Crucial Roles in Wills for Estate Planning
A Will is a written document which declares a person’s testamentary intentions (how you would like your estate to be distributed on your death).
For a Will to be valid in Victoria it must meet a number of legal requirements.
Other key components of a Will include:
- Revocation of prior Wills;
- Application of the Will – that is which jurisdictions it may apply to, eg all Australian assets or worldwide assets;
- Appointment of an executor;
- Funeral directions; and
- Directions to the executor regarding the distribution of your estate (your testamentary intentions).
Key Estate Planning Terms
Testator – the person making the testamentary declaration, also known as the Willmaker.
Executor – the person or trustee company appointed to administer the Will of the testator.
Trustee – the person or trustee company appointed to administer and manage any funds to be held on trust for the benefit of one or more beneficiaries.
Beneficiary – the person or persons named in the Will to receive a gift or share in the testator’s estate.
Guardian – the person or persons nominated by the testator to be the caregiver for the testator’s minor children.
Estate – describes the assets owned by the testator at his or her time of death.
Legacy – a gift of money to a beneficiary.
Bequest/Devise – a specific gift to a nominated beneficiary; eg I give my engagement ring to my sister Samantha.
Testamentary Trust – a structure created by the terms of a Will. The trustee holds the testator’s assets for the benefit of a specific beneficiary or group of beneficiaries or for a specific purpose. Depending on the terms of the trust the beneficiary may be entitled to receive part or all of the income each year until the trust vests (ends).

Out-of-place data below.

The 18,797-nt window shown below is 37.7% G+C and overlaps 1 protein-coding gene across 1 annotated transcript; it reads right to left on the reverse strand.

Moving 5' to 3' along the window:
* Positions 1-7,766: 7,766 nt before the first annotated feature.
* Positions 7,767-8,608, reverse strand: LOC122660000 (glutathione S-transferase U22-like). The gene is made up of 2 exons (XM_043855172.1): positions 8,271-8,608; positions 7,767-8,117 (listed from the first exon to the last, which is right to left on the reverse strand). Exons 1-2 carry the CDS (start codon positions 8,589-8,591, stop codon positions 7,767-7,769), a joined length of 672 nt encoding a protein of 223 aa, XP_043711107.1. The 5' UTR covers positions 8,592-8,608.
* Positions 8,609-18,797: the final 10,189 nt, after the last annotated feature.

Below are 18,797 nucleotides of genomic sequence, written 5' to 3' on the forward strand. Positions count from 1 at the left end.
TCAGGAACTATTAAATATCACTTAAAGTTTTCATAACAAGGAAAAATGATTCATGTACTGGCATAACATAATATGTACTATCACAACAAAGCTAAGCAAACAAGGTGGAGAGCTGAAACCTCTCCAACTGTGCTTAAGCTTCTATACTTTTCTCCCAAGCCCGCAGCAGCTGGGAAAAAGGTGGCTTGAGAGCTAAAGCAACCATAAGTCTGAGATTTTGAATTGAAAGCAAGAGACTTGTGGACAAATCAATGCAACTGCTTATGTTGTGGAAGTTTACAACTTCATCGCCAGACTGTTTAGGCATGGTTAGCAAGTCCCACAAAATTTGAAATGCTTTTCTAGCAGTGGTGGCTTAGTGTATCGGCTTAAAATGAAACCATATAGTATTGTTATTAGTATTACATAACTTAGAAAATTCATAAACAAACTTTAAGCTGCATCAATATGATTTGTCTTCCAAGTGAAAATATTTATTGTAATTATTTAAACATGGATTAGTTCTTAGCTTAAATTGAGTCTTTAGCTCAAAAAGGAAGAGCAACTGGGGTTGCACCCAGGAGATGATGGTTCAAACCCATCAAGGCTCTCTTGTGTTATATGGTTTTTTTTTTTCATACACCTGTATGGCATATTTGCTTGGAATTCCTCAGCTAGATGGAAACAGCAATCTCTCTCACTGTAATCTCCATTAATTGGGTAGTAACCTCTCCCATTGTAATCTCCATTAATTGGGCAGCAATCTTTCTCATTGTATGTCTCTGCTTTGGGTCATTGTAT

Who should you appoint as your executor of your Will?
- Someone who is likely to outlive you;
- Someone who has the time available to administer your estate;
- Someone who is financially confident; and
- Someone you trust.
Who can you leave your estate to?
You can leave your estate to anyone you desire, including family, friends or charities. But it is important to remember that although you can leave your estate to anyone you elect, if you leave someone out of your Will who believes you should have provided for them, then the courts may ultimately determine who will benefit from your estate. Therefore in deciding who you wish to benefit it is advised that you consider who may be entitled to challenge your Will if you were to leave them out or not adequately provide for them.
Who are your beneficiaries?
When preparing your Will you should also consider the circumstances of those you intend to benefit. Receiving an inheritance can sometimes adversely affect a beneficiary’s personal or financial circumstances. For example if your beneficiary has a disability, a gambling or drug addiction, is a bankrupt or is on a government pension, then receiving an inheritance may prove difficult for them to manage or could see them lose their entitlement to government allowances.